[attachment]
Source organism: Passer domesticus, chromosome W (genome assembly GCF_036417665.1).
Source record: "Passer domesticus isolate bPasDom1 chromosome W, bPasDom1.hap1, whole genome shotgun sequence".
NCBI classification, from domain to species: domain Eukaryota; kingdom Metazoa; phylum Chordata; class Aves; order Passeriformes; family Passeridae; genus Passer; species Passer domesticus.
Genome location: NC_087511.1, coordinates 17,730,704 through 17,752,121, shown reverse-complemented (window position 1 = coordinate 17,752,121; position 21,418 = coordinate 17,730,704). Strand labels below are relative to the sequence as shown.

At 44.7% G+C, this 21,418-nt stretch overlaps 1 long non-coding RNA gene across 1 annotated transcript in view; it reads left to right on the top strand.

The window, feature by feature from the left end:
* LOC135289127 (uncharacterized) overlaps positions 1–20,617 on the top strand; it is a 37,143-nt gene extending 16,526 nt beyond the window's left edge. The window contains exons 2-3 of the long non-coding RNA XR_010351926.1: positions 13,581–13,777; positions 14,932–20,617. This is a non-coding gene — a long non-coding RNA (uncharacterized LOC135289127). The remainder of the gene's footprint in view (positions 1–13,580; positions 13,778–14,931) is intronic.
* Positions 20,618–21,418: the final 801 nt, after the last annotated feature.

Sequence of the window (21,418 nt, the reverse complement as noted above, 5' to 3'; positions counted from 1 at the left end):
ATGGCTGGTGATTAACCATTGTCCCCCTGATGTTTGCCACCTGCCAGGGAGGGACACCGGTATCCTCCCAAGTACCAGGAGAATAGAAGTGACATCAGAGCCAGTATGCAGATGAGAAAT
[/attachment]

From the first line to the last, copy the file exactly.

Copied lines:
Source organism: Passer domesticus, chromosome W (genome assembly GCF_036417665.1).
Source record: "Passer domesticus isolate bPasDom1 chromosome W, bPasDom1.hap1, whole genome shotgun sequence".
NCBI classification, from domain to species: domain Eukaryota; kingdom Metazoa; phylum Chordata; class Aves; order Passeriformes; family Passeridae; genus Passer; species Passer domesticus.
Genome location: NC_087511.1, coordinates 17,730,704 through 17,752,121, shown reverse-complemented (window position 1 = coordinate 17,752,121; position 21,418 = coordinate 17,730,704). Strand labels below are relative to the sequence as shown.

At 44.7% G+C, this 21,418-nt stretch overlaps 1 long non-coding RNA gene across 1 annotated transcript in view; it reads left to right on the top strand.

The window, feature by feature from the left end:
* LOC135289127 (uncharacterized) overlaps positions 1–20,617 on the top strand; it is a 37,143-nt gene extending 16,526 nt beyond the window's left edge. The window contains exons 2-3 of the long non-coding RNA XR_010351926.1: positions 13,581–13,777; positions 14,932–20,617. This is a non-coding gene — a long non-coding RNA (uncharacterized LOC135289127). The remainder of the gene's footprint in view (positions 1–13,580; positions 13,778–14,931) is intronic.
* Positions 20,618–21,418: the final 801 nt, after the last annotated feature.

Sequence of the window (21,418 nt, the reverse complement as noted above, 5' to 3'; positions counted from 1 at the left end):
ATGGCTGGTGATTAACCATTGTCCCCCTGATGTTTGCCACCTGCCAGGGAGGGACACCGGTATCCTCCCAAGTACCAGGAGAATAGAAGTGACATCAGAGCCAGTATGCAGATGAGAAAT